Parole hearing to be held for former dairy princess convicted of murder

WAUSAU, Wis. (WSAW) -- A parole hearing is scheduled to be held Wednesday for a woman convicted of killing another young woman in Rib Mountain in 1989.

Lori Esker, now 48, was convicted at trial in June 1990 of first degree intentional homicide in the death of Lisa Cihaski, 21.

Cihaski was found strangled in her car in the parking lot outside the former Howard Johnson motel. She worked there as an assistant sales and catering manager. She was found by her mother after she failed to come home after work on Sept. 20, 1989. Investigators said she had been strangled with a belt. Esker was arrested eight days later.

Cihaski was engaged to Esker's ex-boyfriend. Witnesses said Esker still wanted a relationship with her former boyfriend, describing her as “obsessive”. Court documents state Cihaski had gotten engaged just one month before her death.

Trial transcripts state, Cihaski's mother, Shirley Cihaski described Lisa as an optimist. She said she had planned to get married in the spring of 1991.

“Lori Esker took something that was very precious to me,” she said to the court more than 27 years ago.

Investigators said Esker and Cihaski had been friends when they attended Wittenberg-Birnamwood High School, where Cihaski graduated in 1986 and Esker in 1987.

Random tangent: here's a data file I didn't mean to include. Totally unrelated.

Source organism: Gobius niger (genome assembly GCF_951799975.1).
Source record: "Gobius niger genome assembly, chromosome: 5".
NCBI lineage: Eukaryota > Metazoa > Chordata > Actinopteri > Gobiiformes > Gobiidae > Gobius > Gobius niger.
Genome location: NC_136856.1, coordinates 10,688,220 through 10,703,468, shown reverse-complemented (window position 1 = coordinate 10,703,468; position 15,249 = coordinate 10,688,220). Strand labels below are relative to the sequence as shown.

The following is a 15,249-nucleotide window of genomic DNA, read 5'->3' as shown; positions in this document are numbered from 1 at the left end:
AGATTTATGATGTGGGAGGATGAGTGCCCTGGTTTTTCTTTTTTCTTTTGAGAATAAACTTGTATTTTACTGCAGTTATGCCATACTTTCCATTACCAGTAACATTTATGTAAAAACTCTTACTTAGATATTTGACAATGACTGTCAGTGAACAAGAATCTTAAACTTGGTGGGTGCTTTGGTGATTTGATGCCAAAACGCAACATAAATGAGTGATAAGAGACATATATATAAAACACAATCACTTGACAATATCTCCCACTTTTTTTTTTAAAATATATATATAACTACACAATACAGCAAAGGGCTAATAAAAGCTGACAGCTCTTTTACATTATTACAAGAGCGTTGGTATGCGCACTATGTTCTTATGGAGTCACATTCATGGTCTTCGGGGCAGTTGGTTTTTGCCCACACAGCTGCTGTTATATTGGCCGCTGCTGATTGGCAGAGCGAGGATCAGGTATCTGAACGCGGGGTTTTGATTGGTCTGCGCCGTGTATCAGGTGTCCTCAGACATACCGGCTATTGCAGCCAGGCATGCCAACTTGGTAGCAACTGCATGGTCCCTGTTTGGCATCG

Esker had been named Dairy Princess of Marathon County and at the time of the crime she was a student at UW-River Falls. Esker resigned as dairy princess after being charged.

In 1992, Esker asked for a new trial, claiming her confessions to the crime were involuntary because authorities used coercive tactics and jury instructions were confusing and misleading. The 3rd District Court of Appeals rejected her arguments.

Esker was sentenced to life, however, state statue governs parole eligibility for inmates who received life sentences between July 1, 1988 and Dec. 31, 1999. In accordance with state law, an inmate receiving a life sentence must serve a minimum of 13 years, four months before they are eligible for parole.

The case inspired the made-for-tv movie, "Beauty's Revenge,” also known as “Midwest Obsession,”. The movie aired on NBC in 1995. The movie has also aired on Lifetime.

A decision on Esker's parole will be under review for several weeks. If she were granted parole, she would continue serving her life sentence on parole and would be supervised by a probation and parole agent. If parole is revoked, inmates are returned to a DOC facility to resume serving their life sentence and a new parole eligibility date is established.

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